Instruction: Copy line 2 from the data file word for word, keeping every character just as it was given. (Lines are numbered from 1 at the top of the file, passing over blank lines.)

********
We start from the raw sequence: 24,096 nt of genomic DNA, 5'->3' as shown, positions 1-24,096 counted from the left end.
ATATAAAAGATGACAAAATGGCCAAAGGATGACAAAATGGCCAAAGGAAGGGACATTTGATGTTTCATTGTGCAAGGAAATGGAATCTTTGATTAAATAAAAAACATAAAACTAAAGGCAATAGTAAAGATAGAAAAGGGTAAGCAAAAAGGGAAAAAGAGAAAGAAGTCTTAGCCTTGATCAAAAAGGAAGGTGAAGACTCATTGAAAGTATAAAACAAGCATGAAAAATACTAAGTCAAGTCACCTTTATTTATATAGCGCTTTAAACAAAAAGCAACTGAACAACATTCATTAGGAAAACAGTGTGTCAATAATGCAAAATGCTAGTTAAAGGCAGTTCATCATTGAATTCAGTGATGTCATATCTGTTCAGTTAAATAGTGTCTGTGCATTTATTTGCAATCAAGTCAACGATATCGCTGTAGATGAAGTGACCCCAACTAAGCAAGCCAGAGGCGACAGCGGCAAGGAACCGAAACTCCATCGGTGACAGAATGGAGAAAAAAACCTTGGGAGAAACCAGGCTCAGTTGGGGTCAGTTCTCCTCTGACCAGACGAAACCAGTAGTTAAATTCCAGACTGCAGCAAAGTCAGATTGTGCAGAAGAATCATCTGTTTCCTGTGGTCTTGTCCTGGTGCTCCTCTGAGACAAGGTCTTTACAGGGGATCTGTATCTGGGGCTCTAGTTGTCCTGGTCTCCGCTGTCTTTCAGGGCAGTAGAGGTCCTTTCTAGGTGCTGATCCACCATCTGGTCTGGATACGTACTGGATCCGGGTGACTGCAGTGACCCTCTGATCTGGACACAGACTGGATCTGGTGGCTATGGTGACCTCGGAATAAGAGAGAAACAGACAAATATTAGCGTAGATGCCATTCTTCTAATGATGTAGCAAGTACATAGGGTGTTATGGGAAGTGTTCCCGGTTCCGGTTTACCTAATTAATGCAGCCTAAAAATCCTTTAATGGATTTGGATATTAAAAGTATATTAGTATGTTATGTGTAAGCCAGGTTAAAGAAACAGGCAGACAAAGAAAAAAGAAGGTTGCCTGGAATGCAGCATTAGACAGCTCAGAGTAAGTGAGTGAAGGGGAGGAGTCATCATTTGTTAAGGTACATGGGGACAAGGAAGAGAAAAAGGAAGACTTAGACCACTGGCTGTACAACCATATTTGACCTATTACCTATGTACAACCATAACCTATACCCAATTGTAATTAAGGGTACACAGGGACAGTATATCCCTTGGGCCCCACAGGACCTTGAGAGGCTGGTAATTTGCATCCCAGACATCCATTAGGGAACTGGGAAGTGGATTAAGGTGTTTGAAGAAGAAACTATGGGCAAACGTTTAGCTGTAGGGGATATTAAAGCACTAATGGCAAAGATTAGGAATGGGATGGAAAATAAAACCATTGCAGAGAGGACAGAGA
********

ATATAAAAGATGACAAAATGGCCAAAGGATGACAAAATGGCCAAAGGAAGGGACATTTGATGTTTCATTGTGCAAGGAAATGGAATCTTTGATTAAATAAAAAACATAAAACTAAAGGCAATAGTAAAGATAGAAAAGGGTAAGCAAAAAGGGAAAAAGAGAAAGAAGTCTTAGCCTTGATCAAAAAGGAAGGTGAAGACTCATTGAAAGTATAAAACAAGCATGAAAAATACTAAGTCAAGTCACCTTTATTTATATAGCGCTTTAAACAAAAAGCAACTGAACAACATTCATTAGGAAAACAGTGTGTCAATAATGCAAAATGCTAGTTAAAGGCAGTTCATCATTGAATTCAGTGATGTCATATCTGTTCAGTTAAATAGTGTCTGTGCATTTATTTGCAATCAAGTCAACGATATCGCTGTAGATGAAGTGACCCCAACTAAGCAAGCCAGAGGCGACAGCGGCAAGGAACCGAAACTCCATCGGTGACAGAATGGAGAAAAAAACCTTGGGAGAAACCAGGCTCAGTTGGGGTCAGTTCTCCTCTGACCAGACGAAACCAGTAGTTAAATTCCAGACTGCAGCAAAGTCAGATTGTGCAGAAGAATCATCTGTTTCCTGTGGTCTTGTCCTGGTGCTCCTCTGAGACAAGGTCTTTACAGGGGATCTGTATCTGGGGCTCTAGTTGTCCTGGTCTCCGCTGTCTTTCAGGGCAGTAGAGGTCCTTTCTAGGTGCTGATCCACCATCTGGTCTGGATACGTACTGGATCCGGGTGACTGCAGTGACCCTCTGATCTGGACACAGACTGGATCTGGTGGCTATGGTGACCTCGGAATAAGAGAGAAACAGACAAATATTAGCGTAGATGCCATTCTTCTAATGATGTAGCAAGTACATAGGGTGTTATGGGAAGTGTTCCCGGTTCCGGTTTACCTAATTAATGCAGCCTAAAAATCCTTTAATGGATTTGGATATTAAAAGTATATTAGTATGTTATGTGTAAGCCAGGTTAAAGAAACAGGCAGACAAAGAAAAAAGAAGGTTGCCTGGAATGCAGCATTAGACAGCTCAGAGTAAGTGAGTGAAGGGGAGGAGTCATCATTTGTTAAGGTACATGGGGACAAGGAAGAGAAAAAGGAAGACTTAGACCACTGGCTGTACAACCATATTTGACCTATTACCTATGTACAACCATAACCTATACCCAATTGTAATTAAGGGTACACAGGGACAGTATATCCCTTGGGCCCCACAGGACCTTGAGAGGCTGGTAATTTGCATCCCAGACATCCATTAGGGAACTGGGAAGTGGATTAAGGTGTTTGAAGAAGAAACTATGGGCAAACGTTTAGCTGTAGGGGATATTAAAGCACTAATGGCAAAGATTAGGAATGGGATGGAAAATAAAACCATTGCAGAGAGGACAGAGA